The Myth of Mental Disorder: Transsubstantive Behavior and Taxometric Psychiatry
54 Pages Posted: 3 Nov 2006 Last revised: 25 Jan 2009
Date Written: 2008
Law and the behavioral sciences are often at odds with one another. The recent case of Cark v. Arizona is just the latest in a long history of skepticism that courts have openly displayed towards disciplines that offer explanations for social behavior. The disparities between how law and the behavioral sciences understand complicated questions of intentionality, free will, and causation are fundamentally rooted in their different epistemologies. But these theoretical foundations are not formed in isolation. As much as science presents itself as objective and untouched by the influence of politics, it does operate within a political world that shapes and defines its identity and ambitions. This article traces the development of modern psychiatry and demonstrates how its internal politics have resulted in the current state where law and psychiatry - as Clark painfully shows - are further apart than ever.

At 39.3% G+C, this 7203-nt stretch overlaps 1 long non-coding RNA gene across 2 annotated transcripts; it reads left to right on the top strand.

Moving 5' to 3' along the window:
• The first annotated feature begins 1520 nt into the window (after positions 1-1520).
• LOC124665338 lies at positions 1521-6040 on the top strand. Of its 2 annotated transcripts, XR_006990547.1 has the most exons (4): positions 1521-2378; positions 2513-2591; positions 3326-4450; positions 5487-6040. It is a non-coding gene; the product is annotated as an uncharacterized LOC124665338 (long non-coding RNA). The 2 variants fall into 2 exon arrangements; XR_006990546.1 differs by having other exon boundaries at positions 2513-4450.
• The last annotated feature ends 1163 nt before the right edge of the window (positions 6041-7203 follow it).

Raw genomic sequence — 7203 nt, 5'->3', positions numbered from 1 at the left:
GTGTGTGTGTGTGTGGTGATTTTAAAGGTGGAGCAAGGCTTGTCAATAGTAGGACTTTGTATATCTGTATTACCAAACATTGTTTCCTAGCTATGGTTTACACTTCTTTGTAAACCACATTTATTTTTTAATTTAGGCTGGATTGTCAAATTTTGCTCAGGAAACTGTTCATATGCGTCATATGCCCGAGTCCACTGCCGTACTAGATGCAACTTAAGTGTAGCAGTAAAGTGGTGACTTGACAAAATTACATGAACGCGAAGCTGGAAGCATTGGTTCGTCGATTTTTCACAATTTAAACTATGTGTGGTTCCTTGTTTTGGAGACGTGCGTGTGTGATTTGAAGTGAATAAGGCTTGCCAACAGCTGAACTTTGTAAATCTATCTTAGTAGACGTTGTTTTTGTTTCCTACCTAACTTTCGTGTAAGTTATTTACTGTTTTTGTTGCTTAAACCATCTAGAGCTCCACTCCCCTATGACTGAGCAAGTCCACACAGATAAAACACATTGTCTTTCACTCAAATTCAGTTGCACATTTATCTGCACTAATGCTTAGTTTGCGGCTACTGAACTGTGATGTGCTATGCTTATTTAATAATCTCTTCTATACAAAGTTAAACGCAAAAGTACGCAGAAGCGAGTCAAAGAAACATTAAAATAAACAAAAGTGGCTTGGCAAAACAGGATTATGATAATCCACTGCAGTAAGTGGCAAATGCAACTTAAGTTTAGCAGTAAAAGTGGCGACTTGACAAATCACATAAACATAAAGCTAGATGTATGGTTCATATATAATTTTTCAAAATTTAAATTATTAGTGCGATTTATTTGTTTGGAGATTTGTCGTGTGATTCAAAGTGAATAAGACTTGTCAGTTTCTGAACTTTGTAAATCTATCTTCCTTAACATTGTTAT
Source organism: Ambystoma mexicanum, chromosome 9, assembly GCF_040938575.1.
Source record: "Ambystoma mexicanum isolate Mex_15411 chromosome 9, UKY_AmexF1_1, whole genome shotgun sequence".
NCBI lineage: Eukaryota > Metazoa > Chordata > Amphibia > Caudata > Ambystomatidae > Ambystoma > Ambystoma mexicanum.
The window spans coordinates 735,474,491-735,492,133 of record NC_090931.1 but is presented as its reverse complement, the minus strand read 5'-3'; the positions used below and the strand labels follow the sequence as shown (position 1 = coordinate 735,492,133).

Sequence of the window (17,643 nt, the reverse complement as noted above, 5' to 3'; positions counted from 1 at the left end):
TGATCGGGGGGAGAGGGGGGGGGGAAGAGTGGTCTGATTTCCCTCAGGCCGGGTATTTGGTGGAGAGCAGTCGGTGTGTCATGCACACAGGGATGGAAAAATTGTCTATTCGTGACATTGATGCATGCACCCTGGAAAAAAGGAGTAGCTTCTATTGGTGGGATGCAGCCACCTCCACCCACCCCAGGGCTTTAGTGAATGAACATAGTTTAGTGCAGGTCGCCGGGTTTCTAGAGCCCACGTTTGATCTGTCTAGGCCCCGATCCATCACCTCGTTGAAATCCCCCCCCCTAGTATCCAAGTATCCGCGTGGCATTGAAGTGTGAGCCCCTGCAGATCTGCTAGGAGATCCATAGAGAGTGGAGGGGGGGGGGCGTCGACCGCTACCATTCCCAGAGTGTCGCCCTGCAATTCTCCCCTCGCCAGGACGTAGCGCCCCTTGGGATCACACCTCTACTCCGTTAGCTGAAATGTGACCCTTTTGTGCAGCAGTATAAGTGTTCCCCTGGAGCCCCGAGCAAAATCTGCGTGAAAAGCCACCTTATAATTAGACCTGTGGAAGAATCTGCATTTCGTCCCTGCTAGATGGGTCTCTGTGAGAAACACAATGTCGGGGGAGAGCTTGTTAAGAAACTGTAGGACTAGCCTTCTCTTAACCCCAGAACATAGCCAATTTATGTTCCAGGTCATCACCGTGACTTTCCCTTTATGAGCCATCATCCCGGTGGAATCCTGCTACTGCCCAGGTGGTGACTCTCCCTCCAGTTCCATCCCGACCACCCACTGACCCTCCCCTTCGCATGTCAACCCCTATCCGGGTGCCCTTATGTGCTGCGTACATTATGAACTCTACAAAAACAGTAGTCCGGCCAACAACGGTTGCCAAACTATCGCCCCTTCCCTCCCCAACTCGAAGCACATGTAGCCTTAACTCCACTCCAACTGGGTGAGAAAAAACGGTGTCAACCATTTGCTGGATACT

Keywords: psychiatry, epistemology, mental illness, law and science
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